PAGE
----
Tuesday, August 23, 2016


Today The New York Times ran a story about the Koch-funded movement to convene a "convention of states" in order to pass right-wing amendments to the Constitution. Primarily, the convention-of-states folks want to pass a balanced budget amendment to the Constitution. The Times story weighs the pros and cons of requiring the federal budget to be balanced -- and I'm sure it won't be a surprise when I tell you that if you believe the story, it's impossible to tell who's right and who's wrong.

From that Times story (emphasis added):
Supporters say the philosophy that state governments and ordinary people usually adhere to -- that it is wrong and destructive to spend beyond one’s income -- should apply to the federal government as well. In that view, the $19.4 trillion national debt threatens to destroy Americans’ future prosperity.

“It’s immoral for one generation to borrow and spend beyond its means and leave the bill to the next generation,” said Scott Rogers, the director of the Balanced Budget Amendment Task Force.
Okay -- those are opinions. Now for the con side:
But opponents say an amendment, not the deficit, is the threat. A government that could not run deficits, they argue, would not be able to stimulate the economy during recessions, when job-creating spending is most needed. And it would not be able to elude budget ceilings for benefits like Social Security, or for job-creating projects like highways that are financed with debt.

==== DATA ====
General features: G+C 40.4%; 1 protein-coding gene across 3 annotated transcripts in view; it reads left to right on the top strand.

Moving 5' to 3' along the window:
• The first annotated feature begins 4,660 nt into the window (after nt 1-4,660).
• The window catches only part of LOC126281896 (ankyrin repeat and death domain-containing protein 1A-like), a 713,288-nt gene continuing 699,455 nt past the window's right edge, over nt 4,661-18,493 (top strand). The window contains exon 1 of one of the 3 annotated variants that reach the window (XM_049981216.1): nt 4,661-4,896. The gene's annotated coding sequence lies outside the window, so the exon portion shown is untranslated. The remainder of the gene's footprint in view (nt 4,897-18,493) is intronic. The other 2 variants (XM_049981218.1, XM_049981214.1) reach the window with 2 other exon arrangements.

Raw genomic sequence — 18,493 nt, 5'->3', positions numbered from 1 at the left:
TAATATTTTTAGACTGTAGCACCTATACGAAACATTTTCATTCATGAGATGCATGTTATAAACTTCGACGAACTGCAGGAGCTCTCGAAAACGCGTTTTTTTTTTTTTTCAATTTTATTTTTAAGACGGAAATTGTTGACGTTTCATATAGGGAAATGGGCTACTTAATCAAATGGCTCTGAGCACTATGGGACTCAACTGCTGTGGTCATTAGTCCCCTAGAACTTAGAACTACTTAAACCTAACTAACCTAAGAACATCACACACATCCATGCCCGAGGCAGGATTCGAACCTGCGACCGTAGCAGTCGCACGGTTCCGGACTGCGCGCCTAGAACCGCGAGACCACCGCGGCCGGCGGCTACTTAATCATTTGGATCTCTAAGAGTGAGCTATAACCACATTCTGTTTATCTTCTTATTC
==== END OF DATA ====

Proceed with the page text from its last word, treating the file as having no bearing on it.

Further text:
In truth, they say, debt is a fact of life for both states and ordinary households -- in bond issues that finance revenue generators like convention centers and bridges, and for ordinary necessities like cars, kitchen remodelings and homes.
Here's the problem: These aren't opinions -- they're facts. It's a fact that, in a recession, a federal government constrained by a balanced budget amendment couldn't stimulate the economy with job-creating projects and couldn't bypass budget ceilings for programs such as Social Security. It's a fact that businesses and ordinary citizens regularly use debt.

But these facts are presented as one side's opinion.

Is this a variant on the old Paul Krugman theory of "objective" journalism?
I once joked that if President Bush said that the Earth was flat, the headlines of news articles would read, "Opinions Differ on Shape of the Earth."
Opinions differ on whether debt is commonly used, for perfectly understandable reasons.


Feud Turgidson said...

And of course, there"s Krugman, the most-read, most-linked, most-emailed opinion page writer on the very newspaper publishing this utter nonsense.

Mike McCarthy said...

The inability of the federal gov't to spend money to stimulate the economy, invest in infrastructure and help the citizenry in times of recession and depression is a feature for the Right. Mellon, Hoover's Secretary of Treasury advised “Liquidate labor, liquidate stocks, liquidate the farmers, liquidate real estate.”

They think this is a good idea.

Buford said...

the Koch brothers really need to be recognized as the Domestic enemies they are...

Ten Bears said...

Krugman is overrated.

mathguy said...

Wow, Ten Bears, that's an entirely useless sentence. Care to back with some evidence?